A high-profile South Carolina union leader said Wednesday that he doesn't see any other way for the labor movement to win the battle against an anti-union bill in Wisconsin than to call for a general workers strike if such legislation passes.
Kenny Riley, who heads up the Charleston local 1422 of the International Longshoremen's Association - the largest and most powerful union in the Palmetto State - is a bright star among the national union leadership.
He's heading to Cleveland today for the Emergency Labor Meeting.
Riley will speak in Cleveland on a panel titled "How Can We Help Mobilize the Labor Movement to Fight the Attacks Against Working People?"
Panelists who were also scheduled include Russell Bannan, board member for Colorado Jobs With Justice; Gladys McKenzie, Field Representative, American Federation of State, County and Municipal Employees Council 5 (Minnesota) and David Newby, President Emeritus, Wisconsin State AFL-CIO.
Riley's main worry is what will happen after all the rallies and protests that brought the debate over workers rights and collective bargaining onto the front pages of newspapers and prime-time TV broadcasts.
In Wisconsin, for instance, if Republican Gov. Scott Walker ends up passing a bill that strips collective bargaining rights, what good was all that noise?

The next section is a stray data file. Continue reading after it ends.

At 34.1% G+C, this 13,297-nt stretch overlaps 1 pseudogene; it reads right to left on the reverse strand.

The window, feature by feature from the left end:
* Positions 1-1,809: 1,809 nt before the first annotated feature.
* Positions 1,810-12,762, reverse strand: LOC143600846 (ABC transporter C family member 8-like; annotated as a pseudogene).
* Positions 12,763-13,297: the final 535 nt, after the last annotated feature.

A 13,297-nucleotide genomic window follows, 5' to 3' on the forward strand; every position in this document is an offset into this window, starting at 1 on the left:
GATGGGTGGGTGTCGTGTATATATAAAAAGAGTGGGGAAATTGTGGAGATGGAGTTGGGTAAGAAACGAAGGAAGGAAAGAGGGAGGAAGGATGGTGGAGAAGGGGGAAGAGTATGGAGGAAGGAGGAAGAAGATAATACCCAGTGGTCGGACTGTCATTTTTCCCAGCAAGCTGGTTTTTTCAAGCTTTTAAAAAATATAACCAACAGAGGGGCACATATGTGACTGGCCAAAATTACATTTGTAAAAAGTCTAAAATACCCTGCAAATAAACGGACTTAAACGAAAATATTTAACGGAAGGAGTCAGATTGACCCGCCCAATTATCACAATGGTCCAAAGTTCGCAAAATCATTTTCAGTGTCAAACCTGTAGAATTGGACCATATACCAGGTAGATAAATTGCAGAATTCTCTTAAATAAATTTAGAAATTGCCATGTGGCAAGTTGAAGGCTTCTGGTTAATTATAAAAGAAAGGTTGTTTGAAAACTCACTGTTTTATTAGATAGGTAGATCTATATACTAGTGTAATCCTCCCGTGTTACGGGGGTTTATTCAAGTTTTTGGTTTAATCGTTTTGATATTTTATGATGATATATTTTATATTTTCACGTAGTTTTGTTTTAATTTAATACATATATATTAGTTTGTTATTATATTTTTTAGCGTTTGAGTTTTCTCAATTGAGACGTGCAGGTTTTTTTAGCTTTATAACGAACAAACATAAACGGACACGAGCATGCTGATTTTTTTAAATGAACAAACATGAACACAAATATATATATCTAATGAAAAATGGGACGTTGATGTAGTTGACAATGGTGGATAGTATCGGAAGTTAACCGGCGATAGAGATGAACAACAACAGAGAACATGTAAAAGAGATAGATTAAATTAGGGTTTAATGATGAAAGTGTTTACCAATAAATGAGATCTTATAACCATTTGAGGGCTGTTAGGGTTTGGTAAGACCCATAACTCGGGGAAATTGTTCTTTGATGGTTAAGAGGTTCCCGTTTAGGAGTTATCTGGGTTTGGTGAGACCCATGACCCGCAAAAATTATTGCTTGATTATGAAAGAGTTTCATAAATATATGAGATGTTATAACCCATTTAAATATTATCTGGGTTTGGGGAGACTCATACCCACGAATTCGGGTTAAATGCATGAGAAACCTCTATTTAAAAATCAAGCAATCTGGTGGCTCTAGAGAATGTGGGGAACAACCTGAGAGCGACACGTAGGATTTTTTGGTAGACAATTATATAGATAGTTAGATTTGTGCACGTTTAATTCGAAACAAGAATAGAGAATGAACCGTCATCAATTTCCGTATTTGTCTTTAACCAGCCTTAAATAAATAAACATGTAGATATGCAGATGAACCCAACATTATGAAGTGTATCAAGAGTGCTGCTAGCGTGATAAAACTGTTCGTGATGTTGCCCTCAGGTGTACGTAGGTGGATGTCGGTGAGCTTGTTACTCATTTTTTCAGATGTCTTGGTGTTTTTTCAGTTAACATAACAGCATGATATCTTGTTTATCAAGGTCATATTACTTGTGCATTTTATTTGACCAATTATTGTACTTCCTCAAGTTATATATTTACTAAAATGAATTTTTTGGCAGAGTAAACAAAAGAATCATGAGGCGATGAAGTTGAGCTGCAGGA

"I don't see any other way than [proposing] a general workers strike," Riley says. "I would actually want to have a call for a general strike before the bill is passed."
Riley plans to say as much during the Cleveland meeting tonight.
Riley says he's tired of having feel-good meetings and isn't looking forward to listening to labor experts or historians talk in the abstract.
For his part, Riley is ready to move forward with warnings about the prospect of a nationwide general workers strike in response to the anti-collective bargaining legislation in Wisconsin, even if workers never actually have to pick up a picket sign.
"You don't always have to pull the trigger, but you have to pull a gun," he says.
If that sounds strongly worded, South Carolina Gov. Nikki Haley might have been expecting it.
The newly elected anti-union Republican governor recently took to her Twitter page recently to declare: "The more heavy-handed the unions are with us, the more we are going to talk smack back."
Last year, South Carolina had the third-lowest organized workforce in the country at 4.5 percent, according to the national Bureau of Labor Statistics.
The Palmetto State has a bloody history when it comes to unions, including a brutal massacre in the town of Honea Path in 1934 when security forces working for a textile company opened fire on workers attempting to organize.